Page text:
Water ice found on the Moon

Lunar scientists have confirmed the 'definitive' discovery of water ice on the surface of the Moon.

A
a
-
Images showing water ice on the surface of the Moon. Left shows the south pole and right shows the north pole. Blue indicates where the water ice is located.
Credit: NASA

 

Astronomers have ‘definitively’ proven the existence of water ice on the surface of the Moon.

The ice deposits could be ancient, and have been found at the lunar poles.

Most of the ice at the southern pole is concentrated at craters, and at the northern pole the ice is more widely, yet sparsely spread.

The scientists behind the discovery used data from NASA’s Moon Mineralogy Mapper (M3) to discover three signatures that, they say, prove there is water ice on the lunar surface.

 


The left side of the Moon Mineralogy Mapper that was carried on the Chandrayaan-1 lunar orbiter. Data collected by this instrument was used to confirm the presence of water ice on the Moon.
Credit: NASA / https://commons.wikimedia.org/wiki/File:Moon_Mineralogy_Mapper_left.jpg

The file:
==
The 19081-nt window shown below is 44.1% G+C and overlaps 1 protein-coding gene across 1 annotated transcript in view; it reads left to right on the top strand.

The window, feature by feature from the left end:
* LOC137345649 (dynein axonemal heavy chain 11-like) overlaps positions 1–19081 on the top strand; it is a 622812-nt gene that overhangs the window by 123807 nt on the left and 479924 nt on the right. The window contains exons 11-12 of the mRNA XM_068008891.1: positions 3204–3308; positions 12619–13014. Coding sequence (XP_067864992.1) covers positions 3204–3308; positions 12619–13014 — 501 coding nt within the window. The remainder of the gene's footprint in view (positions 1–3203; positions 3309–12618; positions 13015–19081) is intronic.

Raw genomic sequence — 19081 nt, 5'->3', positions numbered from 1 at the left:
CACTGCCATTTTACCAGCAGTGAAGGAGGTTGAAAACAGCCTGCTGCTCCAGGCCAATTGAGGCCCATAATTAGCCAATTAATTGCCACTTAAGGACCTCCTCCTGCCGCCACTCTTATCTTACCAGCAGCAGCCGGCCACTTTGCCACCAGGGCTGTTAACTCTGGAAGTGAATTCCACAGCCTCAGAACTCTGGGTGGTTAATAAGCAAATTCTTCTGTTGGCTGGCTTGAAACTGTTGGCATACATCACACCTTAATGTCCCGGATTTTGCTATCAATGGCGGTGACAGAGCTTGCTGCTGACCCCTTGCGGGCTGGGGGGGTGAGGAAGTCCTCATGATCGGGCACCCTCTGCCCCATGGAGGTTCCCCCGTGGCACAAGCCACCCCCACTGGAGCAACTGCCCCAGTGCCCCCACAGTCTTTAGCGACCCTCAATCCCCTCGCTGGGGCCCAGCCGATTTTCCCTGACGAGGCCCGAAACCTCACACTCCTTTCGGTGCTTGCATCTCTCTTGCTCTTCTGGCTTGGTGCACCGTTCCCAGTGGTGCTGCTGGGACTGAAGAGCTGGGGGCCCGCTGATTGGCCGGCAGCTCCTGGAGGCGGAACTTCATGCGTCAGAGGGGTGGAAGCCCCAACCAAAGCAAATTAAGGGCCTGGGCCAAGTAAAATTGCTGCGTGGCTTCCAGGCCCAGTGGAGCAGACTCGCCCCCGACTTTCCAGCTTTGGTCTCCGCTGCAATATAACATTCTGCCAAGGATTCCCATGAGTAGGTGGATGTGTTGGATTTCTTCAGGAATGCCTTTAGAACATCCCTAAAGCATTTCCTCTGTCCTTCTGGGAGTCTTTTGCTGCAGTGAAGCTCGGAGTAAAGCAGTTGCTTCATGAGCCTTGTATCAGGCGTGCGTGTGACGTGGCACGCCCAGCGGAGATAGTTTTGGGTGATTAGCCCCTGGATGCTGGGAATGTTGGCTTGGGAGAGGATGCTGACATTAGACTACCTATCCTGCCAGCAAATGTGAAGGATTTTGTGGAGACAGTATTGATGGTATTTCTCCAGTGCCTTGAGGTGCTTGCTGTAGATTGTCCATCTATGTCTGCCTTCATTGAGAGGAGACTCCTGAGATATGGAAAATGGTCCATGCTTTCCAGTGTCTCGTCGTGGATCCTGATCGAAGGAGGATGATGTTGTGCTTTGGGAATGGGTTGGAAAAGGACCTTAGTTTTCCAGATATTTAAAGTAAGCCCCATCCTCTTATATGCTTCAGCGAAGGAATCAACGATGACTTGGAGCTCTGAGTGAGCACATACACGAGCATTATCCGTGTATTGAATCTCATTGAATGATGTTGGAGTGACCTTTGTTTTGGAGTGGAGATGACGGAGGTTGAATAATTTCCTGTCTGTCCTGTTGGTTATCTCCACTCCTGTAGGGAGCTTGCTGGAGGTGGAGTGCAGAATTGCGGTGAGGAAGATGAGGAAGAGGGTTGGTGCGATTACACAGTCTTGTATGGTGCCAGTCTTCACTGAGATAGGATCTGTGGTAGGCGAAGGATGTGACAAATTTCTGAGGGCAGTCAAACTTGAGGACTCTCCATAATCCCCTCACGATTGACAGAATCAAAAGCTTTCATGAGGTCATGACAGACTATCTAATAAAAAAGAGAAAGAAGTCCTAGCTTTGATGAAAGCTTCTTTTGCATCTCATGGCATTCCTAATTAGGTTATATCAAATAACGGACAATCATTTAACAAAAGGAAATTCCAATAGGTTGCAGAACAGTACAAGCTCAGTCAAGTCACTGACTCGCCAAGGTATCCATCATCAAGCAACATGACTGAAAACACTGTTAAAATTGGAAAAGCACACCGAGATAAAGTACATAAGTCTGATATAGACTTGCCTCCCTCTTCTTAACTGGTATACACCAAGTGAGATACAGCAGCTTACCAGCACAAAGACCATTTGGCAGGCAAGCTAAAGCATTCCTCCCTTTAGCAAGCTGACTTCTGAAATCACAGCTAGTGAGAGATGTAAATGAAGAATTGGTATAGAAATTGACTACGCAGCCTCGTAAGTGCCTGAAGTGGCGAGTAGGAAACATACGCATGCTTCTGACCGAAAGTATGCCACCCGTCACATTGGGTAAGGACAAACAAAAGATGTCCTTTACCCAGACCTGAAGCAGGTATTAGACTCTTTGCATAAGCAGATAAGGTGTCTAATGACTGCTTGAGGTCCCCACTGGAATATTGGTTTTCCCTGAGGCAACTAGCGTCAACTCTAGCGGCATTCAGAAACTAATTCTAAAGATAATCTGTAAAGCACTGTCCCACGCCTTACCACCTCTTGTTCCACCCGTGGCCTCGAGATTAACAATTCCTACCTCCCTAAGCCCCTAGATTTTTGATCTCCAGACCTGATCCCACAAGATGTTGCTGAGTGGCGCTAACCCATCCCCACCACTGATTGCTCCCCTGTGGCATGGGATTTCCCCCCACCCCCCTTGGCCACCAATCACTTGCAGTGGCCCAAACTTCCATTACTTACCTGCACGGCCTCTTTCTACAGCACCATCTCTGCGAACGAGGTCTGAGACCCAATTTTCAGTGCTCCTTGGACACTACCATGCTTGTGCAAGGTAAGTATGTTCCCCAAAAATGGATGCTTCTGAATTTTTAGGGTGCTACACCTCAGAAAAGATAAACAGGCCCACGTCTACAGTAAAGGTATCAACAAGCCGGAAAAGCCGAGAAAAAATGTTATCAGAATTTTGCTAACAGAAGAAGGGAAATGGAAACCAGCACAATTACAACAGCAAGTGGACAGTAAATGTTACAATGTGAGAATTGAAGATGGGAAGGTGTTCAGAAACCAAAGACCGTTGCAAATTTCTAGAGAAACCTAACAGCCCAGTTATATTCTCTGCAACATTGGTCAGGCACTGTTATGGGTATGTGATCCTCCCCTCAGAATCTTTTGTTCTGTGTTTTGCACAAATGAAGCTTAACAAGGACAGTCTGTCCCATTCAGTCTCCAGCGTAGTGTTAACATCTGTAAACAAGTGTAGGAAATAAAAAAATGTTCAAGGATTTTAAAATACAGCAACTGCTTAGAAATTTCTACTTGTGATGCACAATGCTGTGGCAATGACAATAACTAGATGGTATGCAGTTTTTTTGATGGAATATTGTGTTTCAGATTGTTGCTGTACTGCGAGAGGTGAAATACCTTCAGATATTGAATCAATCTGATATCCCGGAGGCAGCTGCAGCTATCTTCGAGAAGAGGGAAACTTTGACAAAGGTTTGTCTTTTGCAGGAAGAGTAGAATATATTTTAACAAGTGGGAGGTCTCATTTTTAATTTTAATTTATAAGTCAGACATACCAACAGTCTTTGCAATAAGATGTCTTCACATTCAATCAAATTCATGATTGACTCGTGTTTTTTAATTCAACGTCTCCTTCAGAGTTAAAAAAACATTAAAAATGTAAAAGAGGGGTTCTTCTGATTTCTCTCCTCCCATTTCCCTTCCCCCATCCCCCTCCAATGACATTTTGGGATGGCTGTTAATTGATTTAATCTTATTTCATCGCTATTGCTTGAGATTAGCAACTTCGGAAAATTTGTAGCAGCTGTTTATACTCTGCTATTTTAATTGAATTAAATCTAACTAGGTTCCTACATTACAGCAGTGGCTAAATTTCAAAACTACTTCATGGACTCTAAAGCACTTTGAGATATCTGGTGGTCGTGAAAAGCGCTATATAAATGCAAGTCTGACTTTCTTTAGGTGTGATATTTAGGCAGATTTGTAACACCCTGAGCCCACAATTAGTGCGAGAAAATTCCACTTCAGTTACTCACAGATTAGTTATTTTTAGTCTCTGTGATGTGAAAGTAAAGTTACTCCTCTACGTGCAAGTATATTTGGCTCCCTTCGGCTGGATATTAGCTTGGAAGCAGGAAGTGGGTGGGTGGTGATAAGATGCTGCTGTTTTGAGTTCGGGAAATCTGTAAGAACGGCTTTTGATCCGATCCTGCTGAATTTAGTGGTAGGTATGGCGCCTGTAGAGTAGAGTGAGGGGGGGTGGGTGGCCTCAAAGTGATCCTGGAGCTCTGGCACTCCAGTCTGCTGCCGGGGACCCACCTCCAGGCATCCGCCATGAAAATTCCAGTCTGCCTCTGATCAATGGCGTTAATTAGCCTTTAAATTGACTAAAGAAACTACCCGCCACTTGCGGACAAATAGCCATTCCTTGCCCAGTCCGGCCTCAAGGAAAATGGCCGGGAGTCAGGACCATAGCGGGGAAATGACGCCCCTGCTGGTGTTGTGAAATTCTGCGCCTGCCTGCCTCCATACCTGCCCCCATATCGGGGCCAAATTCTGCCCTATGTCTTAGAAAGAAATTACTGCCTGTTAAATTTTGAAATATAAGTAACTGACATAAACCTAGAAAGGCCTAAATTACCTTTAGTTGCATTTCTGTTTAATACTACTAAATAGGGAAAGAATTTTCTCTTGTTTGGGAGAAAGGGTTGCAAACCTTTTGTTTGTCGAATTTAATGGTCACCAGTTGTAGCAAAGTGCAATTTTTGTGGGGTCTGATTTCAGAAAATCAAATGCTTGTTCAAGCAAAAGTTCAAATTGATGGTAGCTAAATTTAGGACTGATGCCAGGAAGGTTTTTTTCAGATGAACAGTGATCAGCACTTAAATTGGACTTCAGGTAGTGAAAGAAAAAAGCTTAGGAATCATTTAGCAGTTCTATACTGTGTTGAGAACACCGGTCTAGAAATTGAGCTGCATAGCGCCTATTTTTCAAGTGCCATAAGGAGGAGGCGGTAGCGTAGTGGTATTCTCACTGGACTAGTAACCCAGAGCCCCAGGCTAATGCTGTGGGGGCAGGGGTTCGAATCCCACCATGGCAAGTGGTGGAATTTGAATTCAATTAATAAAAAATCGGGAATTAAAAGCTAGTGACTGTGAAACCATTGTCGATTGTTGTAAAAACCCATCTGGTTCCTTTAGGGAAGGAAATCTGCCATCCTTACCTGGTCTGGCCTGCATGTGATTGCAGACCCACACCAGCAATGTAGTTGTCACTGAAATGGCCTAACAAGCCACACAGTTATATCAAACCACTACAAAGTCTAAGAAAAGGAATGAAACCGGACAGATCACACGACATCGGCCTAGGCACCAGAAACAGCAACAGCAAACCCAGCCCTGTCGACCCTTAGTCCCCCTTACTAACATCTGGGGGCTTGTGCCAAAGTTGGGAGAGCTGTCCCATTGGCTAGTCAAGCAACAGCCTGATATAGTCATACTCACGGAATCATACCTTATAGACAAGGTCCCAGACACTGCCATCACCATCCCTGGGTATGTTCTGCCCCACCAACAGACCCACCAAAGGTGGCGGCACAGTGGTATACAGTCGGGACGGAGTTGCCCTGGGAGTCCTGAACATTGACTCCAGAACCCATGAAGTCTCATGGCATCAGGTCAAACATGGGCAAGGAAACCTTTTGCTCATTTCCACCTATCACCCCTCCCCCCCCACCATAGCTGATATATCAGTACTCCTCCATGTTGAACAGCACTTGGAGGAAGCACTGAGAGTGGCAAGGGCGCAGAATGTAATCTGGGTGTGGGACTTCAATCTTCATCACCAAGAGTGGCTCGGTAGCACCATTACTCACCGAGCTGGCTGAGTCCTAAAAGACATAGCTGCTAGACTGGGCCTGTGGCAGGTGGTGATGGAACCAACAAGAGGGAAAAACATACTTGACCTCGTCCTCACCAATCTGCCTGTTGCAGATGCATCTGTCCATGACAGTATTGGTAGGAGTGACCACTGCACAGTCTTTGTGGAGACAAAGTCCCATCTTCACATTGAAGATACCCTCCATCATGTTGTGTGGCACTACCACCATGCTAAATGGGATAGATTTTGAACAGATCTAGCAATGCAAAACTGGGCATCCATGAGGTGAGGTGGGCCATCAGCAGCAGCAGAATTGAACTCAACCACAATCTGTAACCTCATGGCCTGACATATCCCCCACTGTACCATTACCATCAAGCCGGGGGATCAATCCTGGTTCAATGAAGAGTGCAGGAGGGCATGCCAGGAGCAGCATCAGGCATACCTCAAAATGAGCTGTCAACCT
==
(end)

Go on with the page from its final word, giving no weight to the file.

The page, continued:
The discovery may have implications for future manned missions to the Moon, given that a water supply would be an invaluable resource.

However, most of the water ice is found in the shadows of craters, where temperatures never reach above -156°C.

The Moon is tidally locked with Earth, meaning the same side always faces our planet, and given the Moon’s small tilt about its rotational axis, sunlight never reaches these cold regions.

The M3 instrument was launched in 2008 aboard the Chandrayaan-1 lunar orbiter by the Indian Space Research Organisation. The orbiter operated until August 2009.

M3 was able to detect the reflective properties of the water ice and confirm its presence by measuring how the ice molecules absorb infrared light.

 


 

Like this article? Why not:
Galaxy cluster hidden by black hole brightness
previous news Article
Stargazing with binoculars: a guide
next news Article
We use cookies to improve your experience of our website. Cookies perform functions like recognising you each time you visit and delivering advertising messages that are relevant to you. Read more here